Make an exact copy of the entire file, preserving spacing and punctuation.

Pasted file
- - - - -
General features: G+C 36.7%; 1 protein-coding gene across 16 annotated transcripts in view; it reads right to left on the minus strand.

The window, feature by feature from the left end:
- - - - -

General features: G+C 36.7%; 1 protein-coding gene across 16 annotated transcripts in view; it reads right to left on the minus strand.

The window, feature by feature from the left end: